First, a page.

Monday, October 31, 2005

Happy Reformation Day!
Today the kids and I read A Place to Stand: The Word of God in the Life of Martin Luther by Gene Edward Veith, one of the "Leaders in Action" series that I love, during quiet time. There's so much that could be said about Martin Luther, but I really liked a description of him by a man who attended the Leipzig Disputation where Luther debated John Eck for seventeen days.

Martin is of medium height with a gaunt body that has been so exhausted by studies and worries that one can almost count the bones under his skin; yet he is manly and vigorous, with a high, clear voice. He is full of learning and has an excellent knowledge of the Scriptures, so that he can refer to facts as if they were at his fingers' tips. He knows enough Greek and Hebrew to enable him to pass judgments on interpretations. He is also not lacking in subject material and has a large store of words and ideas. In his life and behavior he is very courteous and friendly, and there is nothing of the stern stoic or grumpy fellow about him. He can adjust to all occasions. In a social gathering he is gay, witty, lively, ever full of joy, always has a bright and happy face, no matter how seriously his adversaries threaten him. One can see in him that God's strength is with him in this difficult undertaking. The only fault everyone criticizes in him is that he is somewhat too violent and cutting in his reprimands, in fact more than is proper for one seeking to find new trails in theology, and certainly also for a divine; this is probably a weakness of all those who have gained their learning somewhat late. (Petrus Mosellanus, quoted in Martin Luther: His Road to Reformation, by Martin Brecht)

O God, our refuge and our strength: You raised up your servant Martin Luther to reform and renew your Church in the light of your word. Defend and purify the Church in our own day and grant that, through faith, we may boldly proclaim the riches of your grace which you have made known in Jesus Christ our Savior, who with you and the Holy Spirit, lives and reigns, one God, now and for ever. Amen.

Friday, October 28, 2005

Friday night fun

Five Songs I'm Currently Loving
Elaienar tagged me and wishes me to list my current favourite songs.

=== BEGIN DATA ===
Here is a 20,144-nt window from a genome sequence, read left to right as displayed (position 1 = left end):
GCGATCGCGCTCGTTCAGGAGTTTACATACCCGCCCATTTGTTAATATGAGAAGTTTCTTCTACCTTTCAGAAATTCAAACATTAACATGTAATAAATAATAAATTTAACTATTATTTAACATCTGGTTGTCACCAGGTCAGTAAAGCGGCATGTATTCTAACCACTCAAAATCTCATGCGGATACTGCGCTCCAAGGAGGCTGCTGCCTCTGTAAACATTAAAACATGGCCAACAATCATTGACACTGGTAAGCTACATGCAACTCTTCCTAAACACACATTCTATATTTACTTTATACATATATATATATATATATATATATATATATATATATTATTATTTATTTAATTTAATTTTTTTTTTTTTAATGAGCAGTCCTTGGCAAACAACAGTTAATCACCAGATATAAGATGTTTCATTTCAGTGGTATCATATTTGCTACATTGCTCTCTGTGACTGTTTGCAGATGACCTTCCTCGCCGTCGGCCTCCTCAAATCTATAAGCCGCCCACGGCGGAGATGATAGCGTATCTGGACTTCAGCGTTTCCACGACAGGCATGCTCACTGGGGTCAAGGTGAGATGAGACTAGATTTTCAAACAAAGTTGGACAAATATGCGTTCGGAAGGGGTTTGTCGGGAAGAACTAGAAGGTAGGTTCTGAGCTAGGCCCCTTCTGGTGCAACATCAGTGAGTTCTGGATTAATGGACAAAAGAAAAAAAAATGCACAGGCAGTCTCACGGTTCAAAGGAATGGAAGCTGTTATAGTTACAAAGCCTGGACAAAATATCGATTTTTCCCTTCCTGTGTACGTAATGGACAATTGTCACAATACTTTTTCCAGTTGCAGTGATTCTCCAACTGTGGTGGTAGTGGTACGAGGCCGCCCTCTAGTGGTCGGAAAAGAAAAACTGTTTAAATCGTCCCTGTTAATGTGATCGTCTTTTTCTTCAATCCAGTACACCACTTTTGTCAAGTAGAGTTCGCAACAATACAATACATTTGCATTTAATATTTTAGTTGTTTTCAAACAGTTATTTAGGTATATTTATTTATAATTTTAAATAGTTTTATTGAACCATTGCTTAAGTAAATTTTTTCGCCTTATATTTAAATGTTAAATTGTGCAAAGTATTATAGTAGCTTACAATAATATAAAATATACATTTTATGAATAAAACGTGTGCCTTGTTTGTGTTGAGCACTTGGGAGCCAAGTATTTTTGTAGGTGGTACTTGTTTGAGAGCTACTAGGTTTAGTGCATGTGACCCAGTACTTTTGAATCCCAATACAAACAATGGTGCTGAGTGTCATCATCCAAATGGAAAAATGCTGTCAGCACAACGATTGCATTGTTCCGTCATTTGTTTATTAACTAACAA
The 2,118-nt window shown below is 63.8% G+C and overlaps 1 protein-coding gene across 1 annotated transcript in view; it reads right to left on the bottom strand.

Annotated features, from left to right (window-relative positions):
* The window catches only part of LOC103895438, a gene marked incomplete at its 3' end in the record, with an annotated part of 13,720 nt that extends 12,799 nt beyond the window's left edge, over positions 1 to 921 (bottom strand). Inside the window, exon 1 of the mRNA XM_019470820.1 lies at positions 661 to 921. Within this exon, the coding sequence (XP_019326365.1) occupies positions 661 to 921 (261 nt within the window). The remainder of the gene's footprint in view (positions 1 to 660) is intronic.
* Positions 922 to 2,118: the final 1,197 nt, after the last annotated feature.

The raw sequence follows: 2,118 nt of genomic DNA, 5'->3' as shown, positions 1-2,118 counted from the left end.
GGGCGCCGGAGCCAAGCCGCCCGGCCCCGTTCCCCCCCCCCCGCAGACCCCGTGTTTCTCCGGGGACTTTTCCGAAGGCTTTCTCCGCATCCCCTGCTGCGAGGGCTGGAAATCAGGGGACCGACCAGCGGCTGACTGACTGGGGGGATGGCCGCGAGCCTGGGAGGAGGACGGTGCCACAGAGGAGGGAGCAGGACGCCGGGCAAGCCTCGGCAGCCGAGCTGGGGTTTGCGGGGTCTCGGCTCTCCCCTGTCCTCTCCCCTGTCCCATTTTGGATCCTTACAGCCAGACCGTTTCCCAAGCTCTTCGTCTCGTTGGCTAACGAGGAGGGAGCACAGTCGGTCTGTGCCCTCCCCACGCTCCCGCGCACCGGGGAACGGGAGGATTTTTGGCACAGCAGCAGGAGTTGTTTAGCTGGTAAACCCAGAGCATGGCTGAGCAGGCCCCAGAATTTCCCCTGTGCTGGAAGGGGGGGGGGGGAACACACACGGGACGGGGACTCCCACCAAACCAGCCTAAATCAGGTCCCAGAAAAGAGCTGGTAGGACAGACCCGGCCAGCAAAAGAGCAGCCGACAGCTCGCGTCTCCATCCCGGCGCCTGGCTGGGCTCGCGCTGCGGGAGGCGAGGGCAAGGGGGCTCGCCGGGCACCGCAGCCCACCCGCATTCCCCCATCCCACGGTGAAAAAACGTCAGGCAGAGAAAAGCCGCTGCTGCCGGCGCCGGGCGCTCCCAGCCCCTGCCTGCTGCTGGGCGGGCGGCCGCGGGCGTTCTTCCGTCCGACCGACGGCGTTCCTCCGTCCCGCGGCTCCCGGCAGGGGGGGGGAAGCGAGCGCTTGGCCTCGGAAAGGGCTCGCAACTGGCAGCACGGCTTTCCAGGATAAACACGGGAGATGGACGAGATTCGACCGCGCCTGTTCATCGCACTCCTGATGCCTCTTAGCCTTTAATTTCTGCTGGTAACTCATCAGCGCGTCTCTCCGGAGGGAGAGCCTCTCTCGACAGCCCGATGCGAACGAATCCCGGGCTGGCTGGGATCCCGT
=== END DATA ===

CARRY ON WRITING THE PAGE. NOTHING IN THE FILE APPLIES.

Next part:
THE RULES: List five songs that you are currently loving. It doesn't matter what genre they are from, whether they have words, or even if they're any good, but they must be songs you're really enjoying right now. Post these instructions, the artists, and the songs on your blog, then tag five other bloggers/friends to see what they're listening to.

Most days I don't listen to much music, because I don't tune out sounds very well. Music never stays in the background, consequently I don't like having it on unless I'm able to sit still and devote myself to it, or if I'm doing something that doesn't require much thought. However, here are the first five songs off the top of my head:

1. We just watched "Fellowship of the Ring" again two weeks ago, and I love the music that plays just as the nine walk into the Great Hall of Dwarrow-Delf (music by Howard Shore)

2. The Gloria in excelsis Deo from Vivaldi's Gloria in D (track 1 here)

3. My six-year-old has a beautiful voice and sometimes sings "Castle on a Cloud" from Les Miserables, by Alain Boublil and Claude-Michel Schönberg, Cosette's song

4. O Sacred Head, Now Wounded

5. Um... well, this next one is not one I'm currently loving - more like obssessing over, but I don't remember its name. I think it's a hymn tune and it goes Hm hm hm hm hmmm la da de da daaa... Oh, well, never mind. I'm obssessing over it because it was in a strange dream and I can't get it out of my head. Maybe I should go turn on a really good CD. Bach's Brandenburn concertos usually drive out all negative thoughts.

And now, my victims:

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It 's comforting to say that 'practice makes perfect'....
You are 'Gregg shorthand'. Originally designed to
enable people to write faster, it is also very
useful for writing things which one does not
want other people to read, inasmuch as almost
no one knows shorthand any more.

You know how important it is to do things
efficiently and on time. You also value your
privacy, and (unlike some people) you do not
pretend to be friends with just everyone; that
would be ridiculous. When you do make friends,
you take them seriously, and faithfully keep
what they confide in you to yourself.
Unfortunately, the work which you do (which is
very important, of course) sometimes keeps you
away from social activities, and you are often
lonely. Your problem is that Gregg shorthand
has been obsolete for a long time.

What obsolete skill are you?
brought to you by Quizilla

Found at Maisy's blog.

Thursday, October 27, 2005

Thankful Thursday